The Day the Earth Stood Still

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(9/10) In a nutshell: Perhaps the best sci-fi film of the fifties, this 1951 movie directed by Oscar winner Robert Wise took a risky move by presenting a leftist peace statement just when the McCarthyist blacklistings were clamping down on Hollywood. Hugely influential on sci-fi tropes, it is remembered for its sleekly designed flying saucer and the menacing robot Gort, as well as for its realistic direction and impressive special effects, and for cementing the theremin as the sci-fi composer’s instrument of choice.

The Day the Earth Stood Still (1951). Directed by Robert Wise. Written by Edmund H. North. Based on novella Farewell to the Master by Harry Bates. Starring: Michael Rennie, Patricia Neal, Hugh Marlowe, Sam Jaffe, Billy Gray, Lock Martin, Richard Carlson, David McMahon. Tomatometer: 94 %. IMDb score: 7.8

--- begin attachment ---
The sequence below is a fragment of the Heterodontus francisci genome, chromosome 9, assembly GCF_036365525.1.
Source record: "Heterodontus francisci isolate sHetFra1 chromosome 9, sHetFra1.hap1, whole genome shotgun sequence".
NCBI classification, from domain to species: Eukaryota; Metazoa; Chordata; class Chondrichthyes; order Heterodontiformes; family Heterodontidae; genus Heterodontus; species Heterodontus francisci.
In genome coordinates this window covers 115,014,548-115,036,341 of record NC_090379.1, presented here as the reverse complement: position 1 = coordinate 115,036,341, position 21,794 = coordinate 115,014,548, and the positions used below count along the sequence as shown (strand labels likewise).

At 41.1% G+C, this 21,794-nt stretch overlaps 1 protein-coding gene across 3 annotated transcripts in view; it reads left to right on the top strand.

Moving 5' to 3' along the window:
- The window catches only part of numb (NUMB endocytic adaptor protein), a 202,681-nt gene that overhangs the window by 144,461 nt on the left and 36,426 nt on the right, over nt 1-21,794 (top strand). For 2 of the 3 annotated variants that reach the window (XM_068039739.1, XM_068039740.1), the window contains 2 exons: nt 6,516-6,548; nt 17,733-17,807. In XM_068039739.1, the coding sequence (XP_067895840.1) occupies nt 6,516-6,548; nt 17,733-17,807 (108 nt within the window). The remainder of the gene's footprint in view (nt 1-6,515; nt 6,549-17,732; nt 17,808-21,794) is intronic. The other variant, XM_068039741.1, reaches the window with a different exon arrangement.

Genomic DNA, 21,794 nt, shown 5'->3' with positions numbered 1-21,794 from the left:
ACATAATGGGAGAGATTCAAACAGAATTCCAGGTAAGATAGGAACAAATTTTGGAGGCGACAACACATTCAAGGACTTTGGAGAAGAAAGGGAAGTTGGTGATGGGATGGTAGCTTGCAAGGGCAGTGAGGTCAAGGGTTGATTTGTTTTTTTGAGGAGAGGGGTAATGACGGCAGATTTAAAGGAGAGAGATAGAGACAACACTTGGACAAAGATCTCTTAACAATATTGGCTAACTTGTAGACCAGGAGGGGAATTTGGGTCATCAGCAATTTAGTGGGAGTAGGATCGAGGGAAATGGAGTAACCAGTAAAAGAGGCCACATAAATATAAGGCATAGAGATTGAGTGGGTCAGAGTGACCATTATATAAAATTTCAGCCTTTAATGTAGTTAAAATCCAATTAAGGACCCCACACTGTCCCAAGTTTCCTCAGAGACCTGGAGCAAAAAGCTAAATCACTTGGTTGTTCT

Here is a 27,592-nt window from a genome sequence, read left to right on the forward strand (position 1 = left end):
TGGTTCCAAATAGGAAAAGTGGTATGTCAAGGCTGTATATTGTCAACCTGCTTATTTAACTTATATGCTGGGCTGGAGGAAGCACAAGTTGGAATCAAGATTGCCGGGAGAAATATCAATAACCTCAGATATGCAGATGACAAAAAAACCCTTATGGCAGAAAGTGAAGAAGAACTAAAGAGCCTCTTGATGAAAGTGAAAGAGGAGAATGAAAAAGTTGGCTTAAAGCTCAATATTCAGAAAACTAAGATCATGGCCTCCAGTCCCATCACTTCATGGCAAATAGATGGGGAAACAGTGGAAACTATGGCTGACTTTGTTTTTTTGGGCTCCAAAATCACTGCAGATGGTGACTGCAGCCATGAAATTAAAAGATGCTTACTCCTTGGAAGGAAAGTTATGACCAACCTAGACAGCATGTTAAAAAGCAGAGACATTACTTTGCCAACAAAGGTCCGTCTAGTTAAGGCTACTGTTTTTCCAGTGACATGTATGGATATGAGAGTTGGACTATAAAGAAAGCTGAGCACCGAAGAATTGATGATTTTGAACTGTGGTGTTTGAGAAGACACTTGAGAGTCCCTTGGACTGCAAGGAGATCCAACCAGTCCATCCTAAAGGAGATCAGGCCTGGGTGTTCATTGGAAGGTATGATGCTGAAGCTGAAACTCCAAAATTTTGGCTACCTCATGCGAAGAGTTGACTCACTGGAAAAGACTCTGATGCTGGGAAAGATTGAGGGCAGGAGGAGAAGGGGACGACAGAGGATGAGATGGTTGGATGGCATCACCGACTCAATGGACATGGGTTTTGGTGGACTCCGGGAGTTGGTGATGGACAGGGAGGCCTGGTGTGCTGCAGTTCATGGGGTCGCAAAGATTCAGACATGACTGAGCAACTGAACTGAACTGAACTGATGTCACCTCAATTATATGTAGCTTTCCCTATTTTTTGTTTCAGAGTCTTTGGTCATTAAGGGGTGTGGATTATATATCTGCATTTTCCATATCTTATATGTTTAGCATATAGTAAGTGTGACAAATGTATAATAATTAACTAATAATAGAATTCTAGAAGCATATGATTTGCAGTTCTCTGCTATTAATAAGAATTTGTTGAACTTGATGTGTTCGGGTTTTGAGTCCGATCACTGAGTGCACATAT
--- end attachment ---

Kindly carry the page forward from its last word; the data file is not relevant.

Michael Rennie in The Day the Earth Stood Still.

Michael Rennie in The Day the Earth Stood Still.

Along with George Pal’s Destination Moon (1950, review) and Howard Hawks’ The Thing from Another World (1951, review), Robert Wise’s The Day the Earth Stood Still would set the template for science fiction films for a decade to come. Two years in the making, this was the second bone fide A-list sci-fi film in Hollywood, after The Thing (Destination Moon’s budget of 600 000 dollars could be described as an unusually big B movie budget). The money shows, both in the fact that the filmmakers have had time for generous pre-production, and in the talent, the sets and the special effects. Continue reading